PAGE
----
A couple of weeks after Microsoft revealed that Windows 10 for phones would support NFC payments similar to Apple Pay, there's more evidence that the company may try to compete directly with Apple's payment system.
According to banking consultant Faisal Khan, Microsoft has filed in all 50 states in the US to get permission for a money transmitter license. Idaho has already approved the license for the company, which will operate under the name Microsoft Payments, Inc.
What does this mean, exactly? It's possible Microsoft is laying the groundwork for eventually supporting its own mobile payments system. The fact that Windows 10 for smartphones will be able to support such payments natively, without the need for a special secure third-party app, has already been confirmed.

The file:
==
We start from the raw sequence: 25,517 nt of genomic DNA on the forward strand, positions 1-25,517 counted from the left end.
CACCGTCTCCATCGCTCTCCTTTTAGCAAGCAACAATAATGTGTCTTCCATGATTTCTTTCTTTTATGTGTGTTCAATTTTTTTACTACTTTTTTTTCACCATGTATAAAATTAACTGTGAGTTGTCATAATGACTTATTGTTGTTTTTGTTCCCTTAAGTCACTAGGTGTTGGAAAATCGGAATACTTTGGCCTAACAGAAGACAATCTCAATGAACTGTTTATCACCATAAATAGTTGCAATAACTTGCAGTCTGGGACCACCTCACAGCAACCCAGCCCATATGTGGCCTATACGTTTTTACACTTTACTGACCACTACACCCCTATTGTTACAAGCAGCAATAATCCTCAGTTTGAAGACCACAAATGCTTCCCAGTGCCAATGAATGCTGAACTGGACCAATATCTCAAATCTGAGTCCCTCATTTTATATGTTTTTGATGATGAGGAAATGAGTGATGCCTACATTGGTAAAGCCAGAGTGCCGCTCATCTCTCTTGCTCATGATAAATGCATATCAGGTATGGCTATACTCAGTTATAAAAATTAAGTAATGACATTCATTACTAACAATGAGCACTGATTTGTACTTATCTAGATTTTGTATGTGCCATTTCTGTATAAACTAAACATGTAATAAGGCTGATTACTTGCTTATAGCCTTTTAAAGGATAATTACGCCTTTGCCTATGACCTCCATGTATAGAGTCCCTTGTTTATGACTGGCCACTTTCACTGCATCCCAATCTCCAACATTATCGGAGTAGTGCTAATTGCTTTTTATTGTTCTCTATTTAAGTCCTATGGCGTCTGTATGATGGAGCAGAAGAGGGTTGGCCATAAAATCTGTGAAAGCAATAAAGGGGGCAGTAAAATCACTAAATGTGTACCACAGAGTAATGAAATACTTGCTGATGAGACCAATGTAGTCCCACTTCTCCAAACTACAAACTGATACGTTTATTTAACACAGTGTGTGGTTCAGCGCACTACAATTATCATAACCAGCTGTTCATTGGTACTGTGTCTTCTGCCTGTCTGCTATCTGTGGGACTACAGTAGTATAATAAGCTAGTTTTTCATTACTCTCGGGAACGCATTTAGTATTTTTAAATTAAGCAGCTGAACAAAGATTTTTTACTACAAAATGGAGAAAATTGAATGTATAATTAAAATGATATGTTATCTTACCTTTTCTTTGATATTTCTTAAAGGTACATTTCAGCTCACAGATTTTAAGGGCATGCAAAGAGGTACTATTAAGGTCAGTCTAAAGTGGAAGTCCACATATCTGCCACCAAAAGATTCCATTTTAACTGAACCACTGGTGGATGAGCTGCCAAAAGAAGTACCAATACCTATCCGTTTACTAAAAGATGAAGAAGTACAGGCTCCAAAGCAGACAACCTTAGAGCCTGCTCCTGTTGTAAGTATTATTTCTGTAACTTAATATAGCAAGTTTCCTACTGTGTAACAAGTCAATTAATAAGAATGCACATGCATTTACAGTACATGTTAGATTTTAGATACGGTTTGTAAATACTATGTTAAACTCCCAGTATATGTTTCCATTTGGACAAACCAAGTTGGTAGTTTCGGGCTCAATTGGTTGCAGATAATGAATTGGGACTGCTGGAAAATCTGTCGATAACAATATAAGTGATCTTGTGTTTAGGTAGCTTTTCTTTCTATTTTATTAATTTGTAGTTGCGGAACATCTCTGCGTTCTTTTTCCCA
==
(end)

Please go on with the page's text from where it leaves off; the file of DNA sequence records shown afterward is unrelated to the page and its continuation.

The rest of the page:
"During WinHEC 2015 Microsoft revealed that Windows 10 for phones will support Host Card Emulation (HCE). HCE will allow any smartphone with Windows 10 and NFC hardware to transmit payments from the device to an NFC terminal designed to receive that money but without needing a special secure app like Softcard. HCE un Windows 10 also won't require any secure SIMs from wireless carriers. The slide shows that VISA, MasterCard and American Express are supporting this feature."
The big question is when will Microsoft formally announce such a system. Our best bet is late this month during the Build 2015 developer conference. Windows Central will be on hand for all of Microsoft's big Windows 10 announcements.